Study: Huge sugarcane expansion could send CO2 emissions south
Scientists from the US and Brazil find boosting biofuel cropping could reduce greenhouse gases. Jeff Glorfeld reports.
Imagine a farming operation that envisions expanding its area under cultivation by the equivalent combined land masses of the American states of Texas and California. That’s more than 1.12 million square kilometres. To put that into perspective, the whole of Queensland measures about 1.8 million square kilometres.
The crop in question is sugarcane, for the production of ethanol, and the country in which such an enormous program is being touted is Brazil.
In a report this week in the journal Nature Climate Change, researchers say that vastly expanding Brazil’s sugarcane crops for the production of ethanol could reduce current global carbon dioxide emissions by as much as 5.6 per cent. Brazil is already the world’s largest grower of sugarcane, with about 80,000 square kilometres under cultivation.
About half of Brazil’s crop goes into making ethanol, and the country has been an enthusiastic adopter of the biofuel as a replacement for petroleum-based fuels.
Researchers led by Stephen Long, a University of Illinois biologist who worked with a team that included scientists from the University of Sao Paulo, believe the expansion of Brazil’s sugarcane industry can be accomplished without impinging on environmentally sensitive areas while also allowing for the expansion of other agricultural crops.
Brazil has established a network of protected areas that covers more than two million square kilometres (about 25% of the country) and includes nature preserves, parks and indigenous lands.
"We've kept the proposed sugarcane production within the area that can be legally converted," Long says.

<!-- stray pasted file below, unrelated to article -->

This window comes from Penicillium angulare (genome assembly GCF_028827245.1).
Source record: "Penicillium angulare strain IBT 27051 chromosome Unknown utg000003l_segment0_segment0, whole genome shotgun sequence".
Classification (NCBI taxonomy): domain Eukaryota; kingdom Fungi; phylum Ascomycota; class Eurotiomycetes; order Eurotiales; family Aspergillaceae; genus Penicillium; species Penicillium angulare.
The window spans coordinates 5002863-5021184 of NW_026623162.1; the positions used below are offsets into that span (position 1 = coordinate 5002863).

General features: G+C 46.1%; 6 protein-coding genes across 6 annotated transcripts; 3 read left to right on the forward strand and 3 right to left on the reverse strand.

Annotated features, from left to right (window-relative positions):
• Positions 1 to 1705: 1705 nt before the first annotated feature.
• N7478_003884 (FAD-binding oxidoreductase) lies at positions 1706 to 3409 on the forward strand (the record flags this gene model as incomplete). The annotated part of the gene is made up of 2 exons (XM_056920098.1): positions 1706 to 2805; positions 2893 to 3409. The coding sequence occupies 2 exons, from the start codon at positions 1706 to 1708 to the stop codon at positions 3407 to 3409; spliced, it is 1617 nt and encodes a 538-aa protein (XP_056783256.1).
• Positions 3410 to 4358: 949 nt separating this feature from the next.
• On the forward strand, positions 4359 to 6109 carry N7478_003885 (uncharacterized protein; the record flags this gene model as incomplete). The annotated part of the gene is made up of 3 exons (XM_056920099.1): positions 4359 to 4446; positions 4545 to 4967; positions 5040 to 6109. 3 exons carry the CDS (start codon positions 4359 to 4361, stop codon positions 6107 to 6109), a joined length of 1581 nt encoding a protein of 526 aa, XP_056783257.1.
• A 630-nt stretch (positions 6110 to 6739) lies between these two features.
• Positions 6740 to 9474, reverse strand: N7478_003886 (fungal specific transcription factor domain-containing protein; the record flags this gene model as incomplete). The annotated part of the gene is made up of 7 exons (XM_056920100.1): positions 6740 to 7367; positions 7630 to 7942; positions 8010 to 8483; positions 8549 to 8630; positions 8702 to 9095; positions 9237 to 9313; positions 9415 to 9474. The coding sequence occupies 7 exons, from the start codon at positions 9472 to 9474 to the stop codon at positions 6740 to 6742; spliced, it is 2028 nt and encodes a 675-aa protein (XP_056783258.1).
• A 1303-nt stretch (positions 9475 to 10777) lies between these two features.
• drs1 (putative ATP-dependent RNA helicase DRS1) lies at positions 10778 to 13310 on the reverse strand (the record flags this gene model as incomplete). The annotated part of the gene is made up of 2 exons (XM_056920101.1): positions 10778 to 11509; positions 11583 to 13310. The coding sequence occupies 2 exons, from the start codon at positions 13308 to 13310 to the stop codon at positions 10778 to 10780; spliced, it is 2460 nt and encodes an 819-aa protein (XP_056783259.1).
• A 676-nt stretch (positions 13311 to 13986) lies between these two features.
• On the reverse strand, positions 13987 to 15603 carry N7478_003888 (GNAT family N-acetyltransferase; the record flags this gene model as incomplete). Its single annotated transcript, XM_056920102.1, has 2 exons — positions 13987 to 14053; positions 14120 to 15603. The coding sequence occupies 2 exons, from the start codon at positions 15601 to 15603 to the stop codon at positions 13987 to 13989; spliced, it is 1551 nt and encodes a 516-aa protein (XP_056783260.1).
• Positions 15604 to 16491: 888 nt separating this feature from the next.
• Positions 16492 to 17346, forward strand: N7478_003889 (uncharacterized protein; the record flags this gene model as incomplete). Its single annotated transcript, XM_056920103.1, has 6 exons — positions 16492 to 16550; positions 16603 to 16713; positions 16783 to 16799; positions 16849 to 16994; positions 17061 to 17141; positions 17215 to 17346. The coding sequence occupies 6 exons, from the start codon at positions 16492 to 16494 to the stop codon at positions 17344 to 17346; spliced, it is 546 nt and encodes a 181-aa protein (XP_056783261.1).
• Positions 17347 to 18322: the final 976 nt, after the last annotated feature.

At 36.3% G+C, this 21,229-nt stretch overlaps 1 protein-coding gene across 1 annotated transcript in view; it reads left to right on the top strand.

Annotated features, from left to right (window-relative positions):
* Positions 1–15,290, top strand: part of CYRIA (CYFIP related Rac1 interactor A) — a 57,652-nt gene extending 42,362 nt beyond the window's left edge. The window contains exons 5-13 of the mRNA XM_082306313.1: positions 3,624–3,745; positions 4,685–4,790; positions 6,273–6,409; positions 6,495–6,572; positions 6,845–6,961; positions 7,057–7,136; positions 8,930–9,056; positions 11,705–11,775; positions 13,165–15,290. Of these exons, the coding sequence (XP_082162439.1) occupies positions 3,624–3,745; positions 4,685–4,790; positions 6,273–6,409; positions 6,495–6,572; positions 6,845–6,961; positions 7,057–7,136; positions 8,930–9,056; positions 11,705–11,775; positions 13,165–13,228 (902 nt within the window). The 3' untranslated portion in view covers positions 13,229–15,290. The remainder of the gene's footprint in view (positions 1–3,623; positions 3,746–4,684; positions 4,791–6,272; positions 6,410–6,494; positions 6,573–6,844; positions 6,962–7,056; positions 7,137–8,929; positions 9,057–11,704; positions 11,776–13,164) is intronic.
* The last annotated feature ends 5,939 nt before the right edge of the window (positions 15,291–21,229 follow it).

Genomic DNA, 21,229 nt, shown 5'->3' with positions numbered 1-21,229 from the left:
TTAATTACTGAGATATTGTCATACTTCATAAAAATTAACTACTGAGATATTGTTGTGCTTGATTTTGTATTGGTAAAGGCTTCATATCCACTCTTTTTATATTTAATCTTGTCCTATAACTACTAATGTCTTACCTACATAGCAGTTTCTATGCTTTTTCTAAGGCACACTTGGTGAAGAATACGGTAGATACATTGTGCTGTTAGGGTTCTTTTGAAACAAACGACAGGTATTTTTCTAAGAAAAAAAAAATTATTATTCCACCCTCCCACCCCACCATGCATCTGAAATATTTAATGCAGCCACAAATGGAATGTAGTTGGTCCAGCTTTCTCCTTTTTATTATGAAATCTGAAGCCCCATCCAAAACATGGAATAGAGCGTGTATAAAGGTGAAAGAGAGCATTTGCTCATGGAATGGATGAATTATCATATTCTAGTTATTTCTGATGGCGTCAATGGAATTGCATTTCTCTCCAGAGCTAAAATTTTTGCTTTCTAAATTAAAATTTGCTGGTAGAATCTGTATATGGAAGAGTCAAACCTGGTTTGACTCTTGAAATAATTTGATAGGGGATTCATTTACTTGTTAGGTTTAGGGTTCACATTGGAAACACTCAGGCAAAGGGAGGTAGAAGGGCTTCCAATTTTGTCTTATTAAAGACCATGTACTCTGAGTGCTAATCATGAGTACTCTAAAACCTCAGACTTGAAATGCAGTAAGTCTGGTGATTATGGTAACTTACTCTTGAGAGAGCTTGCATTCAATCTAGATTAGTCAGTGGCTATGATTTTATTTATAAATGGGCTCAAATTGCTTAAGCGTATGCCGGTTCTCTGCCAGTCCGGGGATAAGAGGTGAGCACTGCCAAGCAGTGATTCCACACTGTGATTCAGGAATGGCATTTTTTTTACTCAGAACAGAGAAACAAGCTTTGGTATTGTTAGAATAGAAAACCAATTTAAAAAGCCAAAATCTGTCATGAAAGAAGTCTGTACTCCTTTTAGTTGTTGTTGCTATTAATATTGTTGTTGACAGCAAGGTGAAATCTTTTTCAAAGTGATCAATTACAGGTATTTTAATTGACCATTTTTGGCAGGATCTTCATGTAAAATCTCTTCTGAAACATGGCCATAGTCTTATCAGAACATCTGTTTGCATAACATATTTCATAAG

He says the team’s research was based on a new approach to modelling the precise behaviour of sugarcane growing in regions that vary in soil composition, temperature, rainfall and other factors.
Instead of using statistical models to predict future crop production, which don't take fully into account of the way changes in water, carbon dioxide and temperature interact to affect sugarcane production, the new study used a “mechanistic model” that grows the plant, “so it's driven by the factors that the plant is responding to on an hourly basis”, Long says.
The carbon-related costs of converting the land to sugarcane fields were included in the analysis.
Study co-author Amanda De Souza notes that the Brazilian ethanol industry extracts sugar to make biofuel, and also burns the leftover cane stalks, called bagasse, to generate electricity and power the mills.
"Sugarcane-based ethanol production in Brazil today is much more efficient than corn ethanol, and generates only 14% of the carbon dioxide emissions of petroleum," she says.
Other reports might temper some of the enthusiasm for sugarcane-based ethanol production, such as this recent study in the journal Energy Research and Social Science that questions the industry’s efforts to portray “ethanol as a ‘green hero’ that helps reduce greenhouses gas emissions and thus saves humanity from climate change”.
Still, Long says: "Our conclusion is that this industry could expand quite a bit and make a significant contribution to decarbonising fuel."
He adds that the expansion of sugarcane growing “does not have to stop at Brazil. Many acres that once grew sugarcane -- from the Caribbean to Hawaii -- lie idle today. Sugarcane-to-ethanol production would provide a use for this land again."